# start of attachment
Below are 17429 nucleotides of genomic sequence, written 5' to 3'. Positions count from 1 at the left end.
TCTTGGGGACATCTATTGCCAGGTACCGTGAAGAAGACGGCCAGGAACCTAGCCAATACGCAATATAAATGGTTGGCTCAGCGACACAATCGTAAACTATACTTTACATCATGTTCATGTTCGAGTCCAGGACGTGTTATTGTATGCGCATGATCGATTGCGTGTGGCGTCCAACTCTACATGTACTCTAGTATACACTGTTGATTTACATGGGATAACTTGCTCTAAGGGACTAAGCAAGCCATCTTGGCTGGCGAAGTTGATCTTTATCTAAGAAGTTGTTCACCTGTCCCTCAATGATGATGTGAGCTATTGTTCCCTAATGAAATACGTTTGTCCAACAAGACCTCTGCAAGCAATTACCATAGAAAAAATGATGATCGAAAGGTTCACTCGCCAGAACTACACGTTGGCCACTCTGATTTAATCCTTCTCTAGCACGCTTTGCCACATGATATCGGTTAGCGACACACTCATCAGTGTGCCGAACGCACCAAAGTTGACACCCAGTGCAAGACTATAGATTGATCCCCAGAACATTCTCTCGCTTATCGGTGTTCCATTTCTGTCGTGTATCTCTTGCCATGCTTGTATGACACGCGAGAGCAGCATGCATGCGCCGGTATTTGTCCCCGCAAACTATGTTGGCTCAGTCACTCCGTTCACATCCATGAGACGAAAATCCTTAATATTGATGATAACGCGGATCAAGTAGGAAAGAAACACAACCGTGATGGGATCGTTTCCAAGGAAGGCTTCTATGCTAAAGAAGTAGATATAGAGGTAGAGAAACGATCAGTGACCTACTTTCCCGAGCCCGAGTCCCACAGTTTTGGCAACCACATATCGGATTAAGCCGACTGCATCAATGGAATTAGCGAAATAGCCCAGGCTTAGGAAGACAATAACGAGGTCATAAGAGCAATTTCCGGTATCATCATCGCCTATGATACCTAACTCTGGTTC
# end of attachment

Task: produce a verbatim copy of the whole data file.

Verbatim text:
Below are 17429 nucleotides of genomic sequence, written 5' to 3'. Positions count from 1 at the left end.
TCTTGGGGACATCTATTGCCAGGTACCGTGAAGAAGACGGCCAGGAACCTAGCCAATACGCAATATAAATGGTTGGCTCAGCGACACAATCGTAAACTATACTTTACATCATGTTCATGTTCGAGTCCAGGACGTGTTATTGTATGCGCATGATCGATTGCGTGTGGCGTCCAACTCTACATGTACTCTAGTATACACTGTTGATTTACATGGGATAACTTGCTCTAAGGGACTAAGCAAGCCATCTTGGCTGGCGAAGTTGATCTTTATCTAAGAAGTTGTTCACCTGTCCCTCAATGATGATGTGAGCTATTGTTCCCTAATGAAATACGTTTGTCCAACAAGACCTCTGCAAGCAATTACCATAGAAAAAATGATGATCGAAAGGTTCACTCGCCAGAACTACACGTTGGCCACTCTGATTTAATCCTTCTCTAGCACGCTTTGCCACATGATATCGGTTAGCGACACACTCATCAGTGTGCCGAACGCACCAAAGTTGACACCCAGTGCAAGACTATAGATTGATCCCCAGAACATTCTCTCGCTTATCGGTGTTCCATTTCTGTCGTGTATCTCTTGCCATGCTTGTATGACACGCGAGAGCAGCATGCATGCGCCGGTATTTGTCCCCGCAAACTATGTTGGCTCAGTCACTCCGTTCACATCCATGAGACGAAAATCCTTAATATTGATGATAACGCGGATCAAGTAGGAAAGAAACACAACCGTGATGGGATCGTTTCCAAGGAAGGCTTCTATGCTAAAGAAGTAGATATAGAGGTAGAGAAACGATCAGTGACCTACTTTCCCGAGCCCGAGTCCCACAGTTTTGGCAACCACATATCGGATTAAGCCGACTGCATCAATGGAATTAGCGAAATAGCCCAGGCTTAGGAAGACAATAACGAGGTCATAAGAGCAATTTCCGGTATCATCATCGCCTATGATACCTAACTCTGGTTC